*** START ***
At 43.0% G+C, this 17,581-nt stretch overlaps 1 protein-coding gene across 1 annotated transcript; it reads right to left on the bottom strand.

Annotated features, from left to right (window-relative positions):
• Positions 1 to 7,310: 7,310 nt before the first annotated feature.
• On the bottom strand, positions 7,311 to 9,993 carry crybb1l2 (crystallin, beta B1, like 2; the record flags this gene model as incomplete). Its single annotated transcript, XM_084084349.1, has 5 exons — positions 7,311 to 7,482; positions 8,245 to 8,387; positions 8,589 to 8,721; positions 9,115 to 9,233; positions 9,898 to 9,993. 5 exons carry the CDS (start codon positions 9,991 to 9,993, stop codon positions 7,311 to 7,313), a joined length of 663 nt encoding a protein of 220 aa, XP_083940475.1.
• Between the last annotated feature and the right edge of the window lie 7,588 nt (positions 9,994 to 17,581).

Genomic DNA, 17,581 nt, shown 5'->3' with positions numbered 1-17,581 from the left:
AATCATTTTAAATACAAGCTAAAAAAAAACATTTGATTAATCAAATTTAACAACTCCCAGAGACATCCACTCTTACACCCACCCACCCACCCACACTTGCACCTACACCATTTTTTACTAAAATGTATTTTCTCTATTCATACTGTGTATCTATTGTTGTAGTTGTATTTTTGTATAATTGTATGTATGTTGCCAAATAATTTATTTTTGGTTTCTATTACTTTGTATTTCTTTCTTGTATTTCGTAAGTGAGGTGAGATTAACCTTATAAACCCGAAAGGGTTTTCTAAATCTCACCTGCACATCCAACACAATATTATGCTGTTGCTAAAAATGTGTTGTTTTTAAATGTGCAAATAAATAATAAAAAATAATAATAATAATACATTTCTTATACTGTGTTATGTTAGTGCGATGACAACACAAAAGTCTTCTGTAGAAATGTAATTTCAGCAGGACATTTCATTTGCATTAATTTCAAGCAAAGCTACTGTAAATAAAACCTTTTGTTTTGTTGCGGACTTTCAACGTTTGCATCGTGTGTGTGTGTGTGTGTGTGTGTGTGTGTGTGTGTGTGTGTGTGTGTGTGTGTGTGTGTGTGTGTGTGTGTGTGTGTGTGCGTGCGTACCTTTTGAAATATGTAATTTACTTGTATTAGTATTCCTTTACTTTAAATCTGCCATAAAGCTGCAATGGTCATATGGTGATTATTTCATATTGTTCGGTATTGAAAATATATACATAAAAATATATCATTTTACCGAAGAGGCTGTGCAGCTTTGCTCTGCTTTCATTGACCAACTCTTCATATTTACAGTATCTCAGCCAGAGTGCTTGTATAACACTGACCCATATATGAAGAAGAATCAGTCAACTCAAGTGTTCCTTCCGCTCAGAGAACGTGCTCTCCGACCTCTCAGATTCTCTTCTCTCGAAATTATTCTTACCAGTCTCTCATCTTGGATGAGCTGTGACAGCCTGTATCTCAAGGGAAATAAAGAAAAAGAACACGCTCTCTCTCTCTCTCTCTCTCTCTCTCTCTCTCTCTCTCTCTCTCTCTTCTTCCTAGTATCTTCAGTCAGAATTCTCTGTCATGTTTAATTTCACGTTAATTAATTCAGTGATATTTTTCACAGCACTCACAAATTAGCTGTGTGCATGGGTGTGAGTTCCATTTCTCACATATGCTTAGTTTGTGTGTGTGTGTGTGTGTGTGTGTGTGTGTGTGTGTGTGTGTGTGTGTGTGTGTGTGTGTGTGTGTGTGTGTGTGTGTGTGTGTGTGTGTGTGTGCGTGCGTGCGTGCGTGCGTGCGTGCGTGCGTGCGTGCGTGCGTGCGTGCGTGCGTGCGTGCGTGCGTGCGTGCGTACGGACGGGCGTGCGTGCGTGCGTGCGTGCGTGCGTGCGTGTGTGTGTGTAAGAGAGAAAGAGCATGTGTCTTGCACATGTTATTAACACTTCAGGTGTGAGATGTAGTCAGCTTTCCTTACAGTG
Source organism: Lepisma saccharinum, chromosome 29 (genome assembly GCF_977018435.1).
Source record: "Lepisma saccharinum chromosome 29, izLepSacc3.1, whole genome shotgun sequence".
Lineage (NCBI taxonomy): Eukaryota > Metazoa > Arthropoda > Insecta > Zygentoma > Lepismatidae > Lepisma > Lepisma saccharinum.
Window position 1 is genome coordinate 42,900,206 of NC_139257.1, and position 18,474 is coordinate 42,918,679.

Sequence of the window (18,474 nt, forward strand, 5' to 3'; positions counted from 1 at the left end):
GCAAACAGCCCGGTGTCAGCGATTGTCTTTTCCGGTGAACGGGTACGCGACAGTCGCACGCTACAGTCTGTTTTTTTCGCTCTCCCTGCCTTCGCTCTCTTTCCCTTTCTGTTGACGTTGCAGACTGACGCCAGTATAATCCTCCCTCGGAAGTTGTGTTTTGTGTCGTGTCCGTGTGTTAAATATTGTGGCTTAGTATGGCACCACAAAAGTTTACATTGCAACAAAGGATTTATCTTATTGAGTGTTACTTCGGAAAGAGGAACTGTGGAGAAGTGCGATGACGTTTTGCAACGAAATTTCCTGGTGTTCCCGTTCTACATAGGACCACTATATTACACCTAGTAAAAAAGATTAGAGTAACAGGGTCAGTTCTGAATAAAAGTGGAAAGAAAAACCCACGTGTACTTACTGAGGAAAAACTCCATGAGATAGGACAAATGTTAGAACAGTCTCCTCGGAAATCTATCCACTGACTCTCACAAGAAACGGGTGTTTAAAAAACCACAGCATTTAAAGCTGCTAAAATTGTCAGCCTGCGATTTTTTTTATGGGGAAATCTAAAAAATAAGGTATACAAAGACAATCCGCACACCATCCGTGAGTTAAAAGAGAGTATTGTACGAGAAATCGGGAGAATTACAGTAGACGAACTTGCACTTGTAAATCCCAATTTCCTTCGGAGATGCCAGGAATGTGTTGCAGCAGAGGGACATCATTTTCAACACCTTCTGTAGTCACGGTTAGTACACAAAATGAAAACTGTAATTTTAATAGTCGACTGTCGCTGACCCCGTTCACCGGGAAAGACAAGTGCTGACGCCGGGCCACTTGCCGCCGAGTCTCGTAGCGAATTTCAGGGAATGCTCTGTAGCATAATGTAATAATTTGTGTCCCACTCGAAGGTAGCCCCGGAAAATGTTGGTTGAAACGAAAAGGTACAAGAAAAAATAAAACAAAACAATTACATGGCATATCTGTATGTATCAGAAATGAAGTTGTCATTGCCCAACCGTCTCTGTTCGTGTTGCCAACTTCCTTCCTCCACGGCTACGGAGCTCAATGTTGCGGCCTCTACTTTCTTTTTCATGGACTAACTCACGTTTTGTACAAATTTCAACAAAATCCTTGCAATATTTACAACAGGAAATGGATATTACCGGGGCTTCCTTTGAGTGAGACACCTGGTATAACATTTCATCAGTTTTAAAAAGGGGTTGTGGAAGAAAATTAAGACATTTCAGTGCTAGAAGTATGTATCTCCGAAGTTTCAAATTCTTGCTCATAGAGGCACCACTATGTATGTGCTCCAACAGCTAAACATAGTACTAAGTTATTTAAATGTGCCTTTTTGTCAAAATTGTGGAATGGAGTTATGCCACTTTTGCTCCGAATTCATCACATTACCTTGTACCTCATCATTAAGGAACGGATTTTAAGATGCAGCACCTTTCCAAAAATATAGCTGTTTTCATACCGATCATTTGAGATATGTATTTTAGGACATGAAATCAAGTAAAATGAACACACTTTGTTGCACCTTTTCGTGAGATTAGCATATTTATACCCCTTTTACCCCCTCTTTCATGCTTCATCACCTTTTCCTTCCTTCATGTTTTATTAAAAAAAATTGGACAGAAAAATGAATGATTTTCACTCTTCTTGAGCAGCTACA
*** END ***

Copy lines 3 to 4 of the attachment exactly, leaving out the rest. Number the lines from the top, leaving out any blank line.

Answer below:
• Positions 1 to 7,310: 7,310 nt before the first annotated feature.
• On the bottom strand, positions 7,311 to 9,993 carry crybb1l2 (crystallin, beta B1, like 2; the record flags this gene model as incomplete). Its single annotated transcript, XM_084084349.1, has 5 exons — positions 7,311 to 7,482; positions 8,245 to 8,387; positions 8,589 to 8,721; positions 9,115 to 9,233; positions 9,898 to 9,993. 5 exons carry the CDS (start codon positions 9,991 to 9,993, stop codon positions 7,311 to 7,313), a joined length of 663 nt encoding a protein of 220 aa, XP_083940475.1.